THOMAS NGUYEN reviews M/M as part of SAVAGE’s coverage of Fringe! Queer Film & Arts Festival

Drew Lint’s M/M is a modern-day tale of obsession. It follows Matthew (Antoine Lahaie), a lone man living in Berlin. Disillusioned with city life, he spends his days scrolling through dating apps, hoping to break free from his monotonous reality. That is until he meets Matthias (Nicolas Maxim Endlicher), a mysterious love interest who does not shy from his attraction for our protagonist. There begins a game of seduction, as Matthew becomes vehemently drawn towards this young man whom he knows nothing about. The plot comes to life through a vista of ethereal shots of various places in the city, which are the only elements one is likely to remember from the film. A lack of directorial vision makes M/M a lethargic watch, as Lint lazily attempts to scrutinise a worn out concept.

Berlin provides a quintessentially urban landscape to the love affair. The director aptly dismisses the city’s main attractions, hence imbuing the film with a sense of universality. M/M could be set just outside the centre of any large metropolis. The exquisite cinematography finds poetry in the highly industrialised scenery of the German capital – underground and residential areas share in turn the spotlight. The camera lingers on small details caught by Matthew’s gaze; from the morning sunlight reflected on a white ceiling to the irregular tiles of a public swimming pool.

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Matthias is mute, and the two lovers do not utter a single word to each other. This does not preclude M/M from being a strikingly loud film, set against the backdrop of the city’s most beloved music genre: EDM. Techno provides rhythm to the storm of thoughts swirling in Matthew’s mind. Beats accompany the two ‘Ms’ as they chase and fight each other; kicks heighten the climax of their brutal, torrid sex.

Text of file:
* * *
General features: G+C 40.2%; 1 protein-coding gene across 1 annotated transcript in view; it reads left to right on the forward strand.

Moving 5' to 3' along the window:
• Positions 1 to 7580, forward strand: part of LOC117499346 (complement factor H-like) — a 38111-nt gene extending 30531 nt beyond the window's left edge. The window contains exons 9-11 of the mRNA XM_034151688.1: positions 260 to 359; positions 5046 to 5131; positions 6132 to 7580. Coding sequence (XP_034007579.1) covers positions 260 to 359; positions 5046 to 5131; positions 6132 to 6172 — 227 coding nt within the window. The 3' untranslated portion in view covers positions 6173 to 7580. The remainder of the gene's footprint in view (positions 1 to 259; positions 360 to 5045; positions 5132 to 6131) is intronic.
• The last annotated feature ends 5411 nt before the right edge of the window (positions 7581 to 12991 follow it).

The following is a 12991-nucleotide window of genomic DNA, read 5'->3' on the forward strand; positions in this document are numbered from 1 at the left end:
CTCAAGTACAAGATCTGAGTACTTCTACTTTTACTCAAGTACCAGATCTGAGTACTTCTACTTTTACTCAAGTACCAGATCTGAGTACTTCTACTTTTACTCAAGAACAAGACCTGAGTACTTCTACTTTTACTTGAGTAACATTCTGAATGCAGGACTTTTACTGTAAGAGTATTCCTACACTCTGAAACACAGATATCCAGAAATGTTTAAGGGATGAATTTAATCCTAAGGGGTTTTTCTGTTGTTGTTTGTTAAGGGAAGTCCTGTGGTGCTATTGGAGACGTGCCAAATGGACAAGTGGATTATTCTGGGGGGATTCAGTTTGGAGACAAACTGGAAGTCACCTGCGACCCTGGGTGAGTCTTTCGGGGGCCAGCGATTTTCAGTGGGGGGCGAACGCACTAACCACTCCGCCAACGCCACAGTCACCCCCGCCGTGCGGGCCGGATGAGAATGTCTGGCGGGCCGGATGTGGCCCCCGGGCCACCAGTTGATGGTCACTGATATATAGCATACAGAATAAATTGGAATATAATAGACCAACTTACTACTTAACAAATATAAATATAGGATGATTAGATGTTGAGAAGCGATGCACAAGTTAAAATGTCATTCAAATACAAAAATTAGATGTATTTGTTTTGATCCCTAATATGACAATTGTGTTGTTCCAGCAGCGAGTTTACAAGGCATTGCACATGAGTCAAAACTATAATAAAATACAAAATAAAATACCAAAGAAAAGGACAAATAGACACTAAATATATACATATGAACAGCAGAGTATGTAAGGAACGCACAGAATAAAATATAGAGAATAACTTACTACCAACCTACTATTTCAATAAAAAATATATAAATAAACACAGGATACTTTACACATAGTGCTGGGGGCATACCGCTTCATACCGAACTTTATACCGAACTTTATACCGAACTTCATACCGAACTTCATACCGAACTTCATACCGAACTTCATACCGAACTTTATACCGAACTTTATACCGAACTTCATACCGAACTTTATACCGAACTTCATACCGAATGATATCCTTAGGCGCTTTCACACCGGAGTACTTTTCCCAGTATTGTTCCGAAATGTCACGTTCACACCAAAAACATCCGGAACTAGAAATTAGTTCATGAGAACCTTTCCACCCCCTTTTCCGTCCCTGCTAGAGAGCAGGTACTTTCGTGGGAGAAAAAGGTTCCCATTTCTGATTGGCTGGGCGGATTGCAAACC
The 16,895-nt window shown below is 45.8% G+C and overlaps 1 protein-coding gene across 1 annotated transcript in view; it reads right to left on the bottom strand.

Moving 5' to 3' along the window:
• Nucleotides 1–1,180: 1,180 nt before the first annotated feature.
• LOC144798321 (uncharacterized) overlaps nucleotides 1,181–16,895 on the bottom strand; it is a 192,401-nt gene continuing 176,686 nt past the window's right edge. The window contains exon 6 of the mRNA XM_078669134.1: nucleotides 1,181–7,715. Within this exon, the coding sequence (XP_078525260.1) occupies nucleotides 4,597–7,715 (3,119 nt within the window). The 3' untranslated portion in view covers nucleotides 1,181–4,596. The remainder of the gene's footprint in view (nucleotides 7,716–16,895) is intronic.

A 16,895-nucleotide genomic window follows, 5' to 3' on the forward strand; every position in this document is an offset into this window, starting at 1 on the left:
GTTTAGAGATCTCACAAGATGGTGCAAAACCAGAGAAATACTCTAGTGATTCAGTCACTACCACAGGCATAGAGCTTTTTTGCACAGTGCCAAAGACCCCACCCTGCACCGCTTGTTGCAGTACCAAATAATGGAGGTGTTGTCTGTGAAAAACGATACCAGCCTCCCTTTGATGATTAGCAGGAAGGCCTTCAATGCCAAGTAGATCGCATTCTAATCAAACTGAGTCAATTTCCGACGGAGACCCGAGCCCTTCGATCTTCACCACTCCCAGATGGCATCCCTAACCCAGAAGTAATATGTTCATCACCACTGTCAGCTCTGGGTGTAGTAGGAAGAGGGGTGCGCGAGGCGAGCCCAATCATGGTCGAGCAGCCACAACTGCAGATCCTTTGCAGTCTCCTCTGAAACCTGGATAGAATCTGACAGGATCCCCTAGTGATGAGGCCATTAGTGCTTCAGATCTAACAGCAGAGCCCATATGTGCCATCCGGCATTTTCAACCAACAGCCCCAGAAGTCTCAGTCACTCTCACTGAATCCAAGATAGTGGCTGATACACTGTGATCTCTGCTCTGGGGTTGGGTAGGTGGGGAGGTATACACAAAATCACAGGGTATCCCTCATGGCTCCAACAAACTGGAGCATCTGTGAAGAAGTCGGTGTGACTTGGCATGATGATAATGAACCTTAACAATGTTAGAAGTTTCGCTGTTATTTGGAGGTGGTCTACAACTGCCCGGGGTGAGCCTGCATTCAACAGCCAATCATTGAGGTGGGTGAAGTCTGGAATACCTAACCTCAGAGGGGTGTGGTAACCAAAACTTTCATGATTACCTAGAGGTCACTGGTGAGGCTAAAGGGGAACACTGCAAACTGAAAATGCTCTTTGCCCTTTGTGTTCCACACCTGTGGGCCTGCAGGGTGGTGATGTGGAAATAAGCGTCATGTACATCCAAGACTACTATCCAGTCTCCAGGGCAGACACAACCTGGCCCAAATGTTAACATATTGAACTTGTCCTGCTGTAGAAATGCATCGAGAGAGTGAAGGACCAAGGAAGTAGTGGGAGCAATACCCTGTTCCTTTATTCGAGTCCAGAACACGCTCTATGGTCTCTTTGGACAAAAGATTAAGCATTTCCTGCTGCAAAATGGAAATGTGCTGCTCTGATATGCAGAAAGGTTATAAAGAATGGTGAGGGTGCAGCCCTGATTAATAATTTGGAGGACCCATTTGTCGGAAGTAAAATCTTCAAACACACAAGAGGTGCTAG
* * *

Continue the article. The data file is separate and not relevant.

In form, Lint provides the makings of an original and compelling romance. Beyond that, however, lies more the fable of an inexplicable attraction than an enlightening emotional journey. The director discounts most elements surrounding the characters, avoiding to delve into the gay subculture and musical scene of Berlin. This could prove an interesting creative venture if he did not refuse, at the same time, to truly explore the unfathomable relationship that constitutes its core subject. A complete lack of narration makes Matthias and Matthew’s liaison hard to believe, let alone to understand. We are never allowed to grasp the roots of Matthew’s ardent obsession, nor the meaning of the many scenes spent in Matthias’ workplace. His futuristic laboratory seems another indulgence of Lint in a stereotypical device – a try-hard to assert his film’s ‘alternative’ envelope. The characters’ arcs are left confusing and unconvincing; their relationship strikes as superficial, often immature and decidedly unexciting.

Music itself increasingly feels like an irrelevant distraction from the story rather than a crucial element to support our understanding of the film. The passion expressed by the characters to one another is never justified. Long-winded sequences of their seductive game are unsophisticatedly used to build momentum. Desultory and painfully endured, these scenes erase what is left of our empathy for the lovers. The plot revolves around the purely physical attraction between two strangers; a trite and limited concept from which few refreshing insights can be gained. M/M does not break much of the fertile ground it inherits.

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